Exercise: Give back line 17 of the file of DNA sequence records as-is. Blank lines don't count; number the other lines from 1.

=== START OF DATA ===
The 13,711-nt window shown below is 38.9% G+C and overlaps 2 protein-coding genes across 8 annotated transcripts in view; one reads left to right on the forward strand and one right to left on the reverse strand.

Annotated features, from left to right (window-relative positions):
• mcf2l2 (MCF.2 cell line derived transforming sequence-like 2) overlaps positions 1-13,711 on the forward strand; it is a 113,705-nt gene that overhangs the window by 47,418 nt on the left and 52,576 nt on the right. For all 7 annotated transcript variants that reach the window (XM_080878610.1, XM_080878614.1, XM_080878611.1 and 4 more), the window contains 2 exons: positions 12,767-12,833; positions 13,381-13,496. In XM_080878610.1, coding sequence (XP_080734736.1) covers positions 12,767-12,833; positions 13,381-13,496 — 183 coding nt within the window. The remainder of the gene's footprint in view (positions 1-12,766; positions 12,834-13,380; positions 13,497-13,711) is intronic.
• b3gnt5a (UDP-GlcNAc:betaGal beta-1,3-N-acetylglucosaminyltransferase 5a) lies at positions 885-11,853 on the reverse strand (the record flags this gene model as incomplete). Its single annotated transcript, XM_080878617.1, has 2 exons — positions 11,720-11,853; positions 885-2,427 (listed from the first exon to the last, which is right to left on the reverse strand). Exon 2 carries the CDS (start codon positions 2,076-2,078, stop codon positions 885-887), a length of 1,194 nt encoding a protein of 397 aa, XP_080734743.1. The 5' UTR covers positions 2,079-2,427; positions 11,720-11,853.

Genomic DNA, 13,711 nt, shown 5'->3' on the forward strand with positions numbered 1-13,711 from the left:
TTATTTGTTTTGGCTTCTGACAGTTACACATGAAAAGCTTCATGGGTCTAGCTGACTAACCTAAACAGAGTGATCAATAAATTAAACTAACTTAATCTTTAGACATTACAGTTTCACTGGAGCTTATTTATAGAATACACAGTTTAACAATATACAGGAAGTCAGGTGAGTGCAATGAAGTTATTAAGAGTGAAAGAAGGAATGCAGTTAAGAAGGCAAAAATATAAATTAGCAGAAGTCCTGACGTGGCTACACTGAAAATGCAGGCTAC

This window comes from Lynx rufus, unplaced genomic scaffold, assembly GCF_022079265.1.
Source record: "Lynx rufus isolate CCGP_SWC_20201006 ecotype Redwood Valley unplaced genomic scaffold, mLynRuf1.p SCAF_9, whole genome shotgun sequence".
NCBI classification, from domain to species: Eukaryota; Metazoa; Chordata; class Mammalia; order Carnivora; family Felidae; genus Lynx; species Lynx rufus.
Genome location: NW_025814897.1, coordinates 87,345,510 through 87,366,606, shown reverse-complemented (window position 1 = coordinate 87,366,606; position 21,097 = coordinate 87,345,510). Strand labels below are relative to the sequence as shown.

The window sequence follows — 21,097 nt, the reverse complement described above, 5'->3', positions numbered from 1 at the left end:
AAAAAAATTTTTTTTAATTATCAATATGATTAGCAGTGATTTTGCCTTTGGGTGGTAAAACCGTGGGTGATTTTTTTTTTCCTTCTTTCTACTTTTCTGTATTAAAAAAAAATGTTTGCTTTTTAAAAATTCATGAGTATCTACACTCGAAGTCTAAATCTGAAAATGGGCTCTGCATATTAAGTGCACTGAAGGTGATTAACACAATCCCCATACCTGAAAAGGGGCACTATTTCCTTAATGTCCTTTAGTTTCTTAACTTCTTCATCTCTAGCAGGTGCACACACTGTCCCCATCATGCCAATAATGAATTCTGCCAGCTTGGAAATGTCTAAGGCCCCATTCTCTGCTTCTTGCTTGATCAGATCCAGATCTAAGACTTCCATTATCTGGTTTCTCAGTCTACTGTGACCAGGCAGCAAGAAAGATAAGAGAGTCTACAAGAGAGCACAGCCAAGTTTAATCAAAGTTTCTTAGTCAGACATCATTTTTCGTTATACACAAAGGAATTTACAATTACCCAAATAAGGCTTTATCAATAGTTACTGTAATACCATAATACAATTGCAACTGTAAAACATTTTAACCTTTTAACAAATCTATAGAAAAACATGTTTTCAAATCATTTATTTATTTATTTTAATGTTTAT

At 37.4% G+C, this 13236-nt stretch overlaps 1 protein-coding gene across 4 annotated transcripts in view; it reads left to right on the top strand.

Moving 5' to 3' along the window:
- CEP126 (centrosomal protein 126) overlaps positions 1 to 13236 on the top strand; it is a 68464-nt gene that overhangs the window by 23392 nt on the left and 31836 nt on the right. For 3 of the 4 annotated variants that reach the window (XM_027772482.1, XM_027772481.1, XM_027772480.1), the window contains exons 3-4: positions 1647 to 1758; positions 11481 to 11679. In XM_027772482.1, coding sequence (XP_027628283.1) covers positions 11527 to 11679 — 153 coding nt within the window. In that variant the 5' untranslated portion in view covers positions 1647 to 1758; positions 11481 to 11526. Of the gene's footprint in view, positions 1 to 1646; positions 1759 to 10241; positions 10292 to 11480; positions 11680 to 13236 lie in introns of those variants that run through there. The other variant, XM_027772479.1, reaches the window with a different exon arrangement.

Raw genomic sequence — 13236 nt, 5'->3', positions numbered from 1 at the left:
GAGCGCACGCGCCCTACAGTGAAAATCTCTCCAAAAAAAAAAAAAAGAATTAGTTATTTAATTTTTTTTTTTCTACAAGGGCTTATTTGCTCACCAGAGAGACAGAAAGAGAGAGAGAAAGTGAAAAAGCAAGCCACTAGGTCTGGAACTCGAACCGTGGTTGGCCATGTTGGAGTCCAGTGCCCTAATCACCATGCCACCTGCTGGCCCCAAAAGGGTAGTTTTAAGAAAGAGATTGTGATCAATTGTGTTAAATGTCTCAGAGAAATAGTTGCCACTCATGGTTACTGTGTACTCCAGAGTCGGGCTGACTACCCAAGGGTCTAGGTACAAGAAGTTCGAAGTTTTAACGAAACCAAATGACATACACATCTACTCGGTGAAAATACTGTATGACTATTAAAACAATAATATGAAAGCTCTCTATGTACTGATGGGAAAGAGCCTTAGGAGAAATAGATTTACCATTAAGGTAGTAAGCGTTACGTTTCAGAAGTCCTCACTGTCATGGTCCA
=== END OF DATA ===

GAGCGCACGCGCCCTACAGTGAAAATCTCTCCAAAAAAAAAAAAAAGAATTAGTTATTTAATTTTTTTTTTTCTACAAGGGCTTATTTGCTCACCAGAGAGACAGAAAGAGAGAGAGAAAGTGAAAAAGCAAGCCACTAGGTCTGGAACTCGAACCGTGGTTGGCCATGTTGGAGTCCAGTGCCCTAATCACCATGCCACCTGCTGGCCCCAAAAGGGTAGTTTTAAGAAAGAGATTGTGATCAATTGTGTTAAATGTCTCAGAGAAATAGTTGCCACTCATGGTTACTGTGTACTCCAGAGTCGGGCTGACTACCCAAGGGTCTAGGTACAAGAAGTTCGAAGTTTTAACGAAACCAAATGACATACACATCTACTCGGTGAAAATACTGTATGACTATTAAAACAATAATATGAAAGCTCTCTATGTACTGATGGGAAAGAGCCTTAGGAGAAATAGATTTACCATTAAGGTAGTAAGCGTTACGTTTCAGAAGTCCTCACTGTCATGGTCCA